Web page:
In a survey conducted by BlueVoyant
, 80% of technology and procurement chiefs had experienced issues when looking specifically at IT security. But in the longtail of the services supply chain, IT security is only element of risk that needs to be managed.
When working with a large number of diverse suppliers on services projects of all shapes and sizes, there are some additional considerations.
Security and access
Working with external consultants, suppliers and service providers means letting people into your organisation. In today's workplace, it may be easier to think about who has access to your internal document storage, collaboration or reporting systems. But it also applies, very simply, to knowing who all the people in your office or building are at any given time.
Without technology, it may be challenging for procurement teams to understand and control which suppliers (and their individual staff members) require and have access to specific files, reports or systems.
Of course, technology can help an organisation to understand the scope of a project, who is involved and what levels or types of access are required for any given milestone. In addition, automated onboarding workflows
can ensure suppliers are fully compliant and all necessary documentation is present, signed and current.
I.P., rights, and ownership
In projects that involve creativity, strategic advice or knowledge transfer, the organisation should ensure there are controls in place to document a) the ownership of the project's outcome and b) protect any existing intellectual property or 'trade secrets' exposed during the project.
Whilst it's unlikely any large consultancy project doesn't have this sort of protection in place, the risk increases in the longtail where spend levels may not mandate procurement's oversight. In other words, smaller projects initiated directly between business unit and suppler may inadvertently expose some I.P. risk.
Laws and taxes
The differences between employment, contracting, statement of works and outsource service provision is a hot topic at the moment. Specifically, in the UK, IR35
reforms are pushing more organisations to rethink how work is resourced
Whist an application can never magically exempt a piece of work from legislation or "take it outside IR35", technology helps create a clear framework when there is an opportunity for getting work done in a different way - for example, helping to structure a project with a clear outcome, or collaboratively defining milestones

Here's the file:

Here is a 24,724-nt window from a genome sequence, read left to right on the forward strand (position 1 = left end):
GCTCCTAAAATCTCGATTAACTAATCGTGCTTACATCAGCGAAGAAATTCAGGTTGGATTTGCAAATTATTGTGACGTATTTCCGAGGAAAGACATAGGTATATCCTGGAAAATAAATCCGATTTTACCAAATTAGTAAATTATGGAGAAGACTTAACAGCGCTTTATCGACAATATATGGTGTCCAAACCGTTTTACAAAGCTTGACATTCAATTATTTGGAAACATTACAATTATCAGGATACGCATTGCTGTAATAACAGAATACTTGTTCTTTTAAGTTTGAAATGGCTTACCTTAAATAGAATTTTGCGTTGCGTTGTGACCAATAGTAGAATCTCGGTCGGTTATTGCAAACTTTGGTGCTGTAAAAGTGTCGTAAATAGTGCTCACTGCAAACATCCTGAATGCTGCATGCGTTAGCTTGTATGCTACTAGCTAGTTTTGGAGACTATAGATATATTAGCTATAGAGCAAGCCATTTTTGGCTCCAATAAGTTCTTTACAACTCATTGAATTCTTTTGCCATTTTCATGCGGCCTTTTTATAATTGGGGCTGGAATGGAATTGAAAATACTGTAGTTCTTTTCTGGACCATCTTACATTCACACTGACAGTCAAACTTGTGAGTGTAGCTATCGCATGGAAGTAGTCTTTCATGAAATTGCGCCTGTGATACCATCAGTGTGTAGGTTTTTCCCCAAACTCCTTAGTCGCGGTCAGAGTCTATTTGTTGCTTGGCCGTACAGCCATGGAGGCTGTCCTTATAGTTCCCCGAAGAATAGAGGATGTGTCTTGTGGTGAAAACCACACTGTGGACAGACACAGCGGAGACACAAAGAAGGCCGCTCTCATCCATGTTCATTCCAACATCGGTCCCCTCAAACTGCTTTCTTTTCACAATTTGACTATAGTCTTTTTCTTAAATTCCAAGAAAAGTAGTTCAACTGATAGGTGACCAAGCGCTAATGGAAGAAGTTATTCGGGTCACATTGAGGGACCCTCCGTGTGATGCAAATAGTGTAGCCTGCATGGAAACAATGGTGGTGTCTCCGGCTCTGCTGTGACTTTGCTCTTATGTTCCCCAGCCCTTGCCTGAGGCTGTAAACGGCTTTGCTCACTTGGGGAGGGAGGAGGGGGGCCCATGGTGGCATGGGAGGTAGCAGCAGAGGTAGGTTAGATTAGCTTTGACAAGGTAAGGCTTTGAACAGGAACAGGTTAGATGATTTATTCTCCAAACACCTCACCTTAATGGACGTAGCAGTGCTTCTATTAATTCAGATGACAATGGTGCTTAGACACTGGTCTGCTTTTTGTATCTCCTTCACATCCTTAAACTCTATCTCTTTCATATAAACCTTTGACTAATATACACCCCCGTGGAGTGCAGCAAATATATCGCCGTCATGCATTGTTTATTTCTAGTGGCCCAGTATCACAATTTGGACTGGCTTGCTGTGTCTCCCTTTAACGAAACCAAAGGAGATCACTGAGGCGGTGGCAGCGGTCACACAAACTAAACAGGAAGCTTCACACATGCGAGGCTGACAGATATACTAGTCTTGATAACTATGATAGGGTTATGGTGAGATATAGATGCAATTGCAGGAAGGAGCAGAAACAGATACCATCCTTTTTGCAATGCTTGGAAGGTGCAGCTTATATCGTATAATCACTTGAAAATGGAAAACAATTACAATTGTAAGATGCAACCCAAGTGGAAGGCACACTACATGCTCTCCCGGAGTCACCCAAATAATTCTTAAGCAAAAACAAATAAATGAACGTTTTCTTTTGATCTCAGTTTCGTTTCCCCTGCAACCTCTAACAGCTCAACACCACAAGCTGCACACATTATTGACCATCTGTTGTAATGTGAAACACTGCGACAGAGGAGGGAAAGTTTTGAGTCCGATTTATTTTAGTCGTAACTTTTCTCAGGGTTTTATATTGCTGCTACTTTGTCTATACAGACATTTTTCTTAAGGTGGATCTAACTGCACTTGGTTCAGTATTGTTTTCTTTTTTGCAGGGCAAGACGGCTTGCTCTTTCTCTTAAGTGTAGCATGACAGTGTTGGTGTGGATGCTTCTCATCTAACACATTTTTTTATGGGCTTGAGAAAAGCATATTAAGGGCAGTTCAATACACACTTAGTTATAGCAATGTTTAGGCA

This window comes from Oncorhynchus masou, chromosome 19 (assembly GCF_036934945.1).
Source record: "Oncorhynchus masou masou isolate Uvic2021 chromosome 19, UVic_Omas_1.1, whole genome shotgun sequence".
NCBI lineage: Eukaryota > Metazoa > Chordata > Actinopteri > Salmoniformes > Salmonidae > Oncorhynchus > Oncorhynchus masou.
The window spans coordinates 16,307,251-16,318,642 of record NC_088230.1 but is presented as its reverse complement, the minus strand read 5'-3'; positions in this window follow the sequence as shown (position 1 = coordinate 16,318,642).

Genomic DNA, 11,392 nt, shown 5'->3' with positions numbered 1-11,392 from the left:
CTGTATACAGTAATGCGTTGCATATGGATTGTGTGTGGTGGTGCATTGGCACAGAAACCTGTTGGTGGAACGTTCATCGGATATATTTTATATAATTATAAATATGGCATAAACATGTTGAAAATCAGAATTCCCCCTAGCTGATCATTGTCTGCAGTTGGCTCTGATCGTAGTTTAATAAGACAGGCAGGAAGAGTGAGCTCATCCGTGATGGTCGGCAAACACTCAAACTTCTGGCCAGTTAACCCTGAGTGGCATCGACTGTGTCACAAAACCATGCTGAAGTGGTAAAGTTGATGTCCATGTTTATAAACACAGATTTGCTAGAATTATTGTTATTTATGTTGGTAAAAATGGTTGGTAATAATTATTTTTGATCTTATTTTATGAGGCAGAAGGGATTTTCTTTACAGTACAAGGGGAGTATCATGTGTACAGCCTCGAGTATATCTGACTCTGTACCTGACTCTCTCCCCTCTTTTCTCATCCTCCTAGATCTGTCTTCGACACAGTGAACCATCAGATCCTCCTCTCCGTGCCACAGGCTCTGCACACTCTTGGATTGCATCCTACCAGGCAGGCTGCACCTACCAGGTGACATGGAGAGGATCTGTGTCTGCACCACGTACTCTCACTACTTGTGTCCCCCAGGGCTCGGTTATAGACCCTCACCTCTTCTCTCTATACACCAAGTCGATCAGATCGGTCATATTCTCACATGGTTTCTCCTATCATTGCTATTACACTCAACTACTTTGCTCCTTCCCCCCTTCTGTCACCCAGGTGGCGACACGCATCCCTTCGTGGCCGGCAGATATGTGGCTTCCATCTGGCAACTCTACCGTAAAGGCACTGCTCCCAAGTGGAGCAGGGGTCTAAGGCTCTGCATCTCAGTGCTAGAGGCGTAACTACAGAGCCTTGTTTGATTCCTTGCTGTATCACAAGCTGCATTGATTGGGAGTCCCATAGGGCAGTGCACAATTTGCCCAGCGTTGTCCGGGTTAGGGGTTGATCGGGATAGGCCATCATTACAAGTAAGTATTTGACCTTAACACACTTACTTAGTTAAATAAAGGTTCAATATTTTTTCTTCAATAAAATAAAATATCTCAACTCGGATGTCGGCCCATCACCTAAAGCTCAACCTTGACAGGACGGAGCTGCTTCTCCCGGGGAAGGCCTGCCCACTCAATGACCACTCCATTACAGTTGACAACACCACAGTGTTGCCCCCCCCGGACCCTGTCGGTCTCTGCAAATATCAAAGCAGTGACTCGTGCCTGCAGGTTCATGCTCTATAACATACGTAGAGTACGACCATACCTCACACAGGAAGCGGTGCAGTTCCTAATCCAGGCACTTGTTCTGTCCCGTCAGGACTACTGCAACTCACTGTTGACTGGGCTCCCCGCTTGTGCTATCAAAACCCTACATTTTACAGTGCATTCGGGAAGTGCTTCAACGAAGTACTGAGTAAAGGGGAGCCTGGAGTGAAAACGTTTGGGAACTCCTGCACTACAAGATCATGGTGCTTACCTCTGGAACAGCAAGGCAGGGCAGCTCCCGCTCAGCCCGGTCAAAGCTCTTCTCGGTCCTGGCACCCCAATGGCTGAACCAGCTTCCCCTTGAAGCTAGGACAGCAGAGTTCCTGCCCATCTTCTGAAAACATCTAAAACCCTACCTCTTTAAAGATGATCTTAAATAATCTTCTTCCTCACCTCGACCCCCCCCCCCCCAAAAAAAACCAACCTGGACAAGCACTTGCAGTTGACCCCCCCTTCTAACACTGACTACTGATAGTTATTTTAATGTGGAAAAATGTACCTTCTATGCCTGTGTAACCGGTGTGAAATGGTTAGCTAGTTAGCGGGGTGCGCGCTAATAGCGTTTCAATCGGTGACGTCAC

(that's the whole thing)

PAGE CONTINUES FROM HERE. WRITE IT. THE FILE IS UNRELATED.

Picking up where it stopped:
, or even helping to fit the best fit between a project's requirements and the capabilities/experiences of a supplier.
Getting what you paid for
One of the biggest risks with any service-based project is getting a good return on investment - the desired outcome, at the agreed cost, on the agreed date.
"We always use X for this sort of project", "No one ever got fired for using Y" are examples of how delivering services projects on time and on budget are de-risked. However, the 'tried and tested' approach has a couple of flaws:
1- Better-placed alternatives may get overlooked. This can lead to project/supplier mismatches because it feels safer. In practice, Consultancy A may not be the best fit for your next marketing project because they've historically done a really good job in previous change management projects.
2- An impact on supplier relationships. 'Safe' supplier selection can remove the diversity
) from an organisation's supply chain.
A major advantage technology brings in measuring return on investment is its ability to leverage quantitative and qualitative data to provide procurement insight
By analysing hundreds of data points, including milestone delivery, cost control, quality reviews, and comparing supplier's side-by-side performance across a range of project types, technology can assist procurement in shortlisting and selecting the right supplier for any given project. And this insight can extend to every supplier, even those in the longtail, ensuring decisions on how best to reduce the risk of a poor outcome can be made on every project.
Technology also addresses the root cause of risk in the services supply chain longtail
As you will have spotted, all the risk factors mentioned above stem from some underlying issues:
Even where the procurement teams do have the time and headspace to add value
, manual processes and reporting restrict their visibility to top-level metrics and mean the valuable detailed insights are often missed.
A lack of tools – visibility and awareness of a problem is only the first step. To impact performance, services procurement teams also need a toolkit to be able to influence decisions and affect change.
Our services procurement benchmarking survey
shows the majority of organisations are still trying to manage their services spend (even those spending millions every year) with spreadsheets, ill-fitting VMS, HR, or goods focused procure-to-pay software.
Experience shows that a critical factor in the success of a technology solution is the how well it is adopted by the people using it. Clunky, confusion work-arounds usually perpetuate the very problem they are intended to solve. Truly de-risking the longtail of the services supply chain starts with the correct use of best-in-class technology